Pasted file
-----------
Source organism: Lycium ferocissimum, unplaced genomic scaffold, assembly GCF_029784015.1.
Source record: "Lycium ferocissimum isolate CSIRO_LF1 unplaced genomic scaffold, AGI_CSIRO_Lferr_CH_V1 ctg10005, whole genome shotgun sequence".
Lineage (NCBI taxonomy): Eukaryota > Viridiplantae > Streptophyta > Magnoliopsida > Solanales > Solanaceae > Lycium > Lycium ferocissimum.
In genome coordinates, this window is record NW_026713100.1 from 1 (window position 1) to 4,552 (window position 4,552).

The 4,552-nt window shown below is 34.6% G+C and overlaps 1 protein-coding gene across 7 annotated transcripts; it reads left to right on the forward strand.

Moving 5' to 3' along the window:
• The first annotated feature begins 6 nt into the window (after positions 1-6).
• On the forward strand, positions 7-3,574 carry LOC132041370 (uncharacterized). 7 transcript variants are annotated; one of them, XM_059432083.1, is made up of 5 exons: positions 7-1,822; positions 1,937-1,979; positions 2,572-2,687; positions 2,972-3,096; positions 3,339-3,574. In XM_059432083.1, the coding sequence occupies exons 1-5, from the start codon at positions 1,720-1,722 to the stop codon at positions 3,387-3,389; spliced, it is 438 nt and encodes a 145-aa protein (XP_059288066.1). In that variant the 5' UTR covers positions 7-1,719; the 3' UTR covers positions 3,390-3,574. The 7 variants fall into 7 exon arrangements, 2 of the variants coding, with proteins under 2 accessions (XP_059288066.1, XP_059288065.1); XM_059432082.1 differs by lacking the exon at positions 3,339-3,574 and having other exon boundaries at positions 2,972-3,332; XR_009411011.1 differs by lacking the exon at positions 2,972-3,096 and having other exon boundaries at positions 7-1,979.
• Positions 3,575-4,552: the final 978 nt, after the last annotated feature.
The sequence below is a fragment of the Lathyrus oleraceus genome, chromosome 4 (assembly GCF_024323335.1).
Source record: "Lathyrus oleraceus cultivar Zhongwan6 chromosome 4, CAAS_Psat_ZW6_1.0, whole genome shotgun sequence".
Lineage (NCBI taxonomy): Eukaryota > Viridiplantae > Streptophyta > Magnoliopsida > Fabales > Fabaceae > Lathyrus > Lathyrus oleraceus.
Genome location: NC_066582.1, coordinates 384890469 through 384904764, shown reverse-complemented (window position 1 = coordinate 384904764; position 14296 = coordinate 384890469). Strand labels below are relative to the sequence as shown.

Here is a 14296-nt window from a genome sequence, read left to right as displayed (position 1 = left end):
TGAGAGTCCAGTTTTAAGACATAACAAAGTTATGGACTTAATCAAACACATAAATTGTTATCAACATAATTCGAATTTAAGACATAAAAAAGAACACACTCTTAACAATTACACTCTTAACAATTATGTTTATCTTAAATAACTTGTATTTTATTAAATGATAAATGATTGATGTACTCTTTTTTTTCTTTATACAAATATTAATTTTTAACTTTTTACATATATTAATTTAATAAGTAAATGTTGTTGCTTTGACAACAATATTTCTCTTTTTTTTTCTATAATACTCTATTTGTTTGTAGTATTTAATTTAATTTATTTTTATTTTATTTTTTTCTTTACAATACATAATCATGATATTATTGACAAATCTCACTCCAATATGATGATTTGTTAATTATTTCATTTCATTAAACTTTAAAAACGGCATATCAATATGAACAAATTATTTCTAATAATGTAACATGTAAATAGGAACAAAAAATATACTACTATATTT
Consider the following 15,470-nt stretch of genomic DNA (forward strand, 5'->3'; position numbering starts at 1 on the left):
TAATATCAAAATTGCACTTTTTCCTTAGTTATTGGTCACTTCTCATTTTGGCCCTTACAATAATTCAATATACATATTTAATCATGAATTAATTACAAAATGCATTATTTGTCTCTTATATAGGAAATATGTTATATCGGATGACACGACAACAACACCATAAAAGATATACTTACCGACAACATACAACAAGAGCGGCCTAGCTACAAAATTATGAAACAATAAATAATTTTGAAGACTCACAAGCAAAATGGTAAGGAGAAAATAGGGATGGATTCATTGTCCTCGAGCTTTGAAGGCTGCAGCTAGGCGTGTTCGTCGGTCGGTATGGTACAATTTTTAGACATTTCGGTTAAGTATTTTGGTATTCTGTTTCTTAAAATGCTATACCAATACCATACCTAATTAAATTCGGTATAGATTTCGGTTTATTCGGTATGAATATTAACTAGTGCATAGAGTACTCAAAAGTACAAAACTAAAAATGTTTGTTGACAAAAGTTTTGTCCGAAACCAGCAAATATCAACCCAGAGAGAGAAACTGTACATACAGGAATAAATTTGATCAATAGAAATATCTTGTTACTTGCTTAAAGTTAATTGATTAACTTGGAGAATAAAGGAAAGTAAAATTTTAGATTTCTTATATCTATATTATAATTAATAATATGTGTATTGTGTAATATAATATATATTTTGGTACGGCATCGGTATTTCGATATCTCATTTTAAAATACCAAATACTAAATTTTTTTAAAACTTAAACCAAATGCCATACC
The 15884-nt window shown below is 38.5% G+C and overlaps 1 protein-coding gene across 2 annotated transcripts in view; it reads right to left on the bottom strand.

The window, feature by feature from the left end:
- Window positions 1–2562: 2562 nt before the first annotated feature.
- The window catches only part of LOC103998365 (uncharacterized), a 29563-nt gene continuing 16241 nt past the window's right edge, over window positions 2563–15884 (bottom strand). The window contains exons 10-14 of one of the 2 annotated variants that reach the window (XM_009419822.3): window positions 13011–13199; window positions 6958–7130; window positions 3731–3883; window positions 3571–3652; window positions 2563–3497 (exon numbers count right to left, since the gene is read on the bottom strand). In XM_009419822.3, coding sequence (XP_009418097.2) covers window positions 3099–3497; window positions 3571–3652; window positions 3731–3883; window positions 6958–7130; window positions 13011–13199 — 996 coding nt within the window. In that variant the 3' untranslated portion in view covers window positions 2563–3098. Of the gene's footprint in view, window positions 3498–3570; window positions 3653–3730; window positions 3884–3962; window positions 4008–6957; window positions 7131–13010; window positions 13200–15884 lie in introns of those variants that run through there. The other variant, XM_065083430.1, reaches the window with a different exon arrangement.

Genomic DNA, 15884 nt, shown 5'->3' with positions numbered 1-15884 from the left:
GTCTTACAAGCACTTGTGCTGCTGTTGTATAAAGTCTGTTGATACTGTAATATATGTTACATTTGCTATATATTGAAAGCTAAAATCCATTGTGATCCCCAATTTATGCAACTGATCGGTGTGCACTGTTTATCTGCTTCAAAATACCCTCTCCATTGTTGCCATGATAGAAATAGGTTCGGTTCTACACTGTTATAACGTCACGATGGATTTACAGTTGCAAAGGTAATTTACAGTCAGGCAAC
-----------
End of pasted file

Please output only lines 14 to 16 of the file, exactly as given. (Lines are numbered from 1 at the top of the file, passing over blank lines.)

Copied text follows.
Here is a 14296-nt window from a genome sequence, read left to right as displayed (position 1 = left end):
TGAGAGTCCAGTTTTAAGACATAACAAAGTTATGGACTTAATCAAACACATAAATTGTTATCAACATAATTCGAATTTAAGACATAAAAAAGAACACACTCTTAACAATTACACTCTTAACAATTATGTTTATCTTAAATAACTTGTATTTTATTAAATGATAAATGATTGATGTACTCTTTTTTTTCTTTATACAAATATTAATTTTTAACTTTTTACATATATTAATTTAATAAGTAAATGTTGTTGCTTTGACAACAATATTTCTCTTTTTTTTTCTATAATACTCTATTTGTTTGTAGTATTTAATTTAATTTATTTTTATTTTATTTTTTTCTTTACAATACATAATCATGATATTATTGACAAATCTCACTCCAATATGATGATTTGTTAATTATTTCATTTCATTAAACTTTAAAAACGGCATATCAATATGAACAAATTATTTCTAATAATGTAACATGTAAATAGGAACAAAAAATATACTACTATATTT
Consider the following 15,470-nt stretch of genomic DNA (forward strand, 5'->3'; position numbering starts at 1 on the left):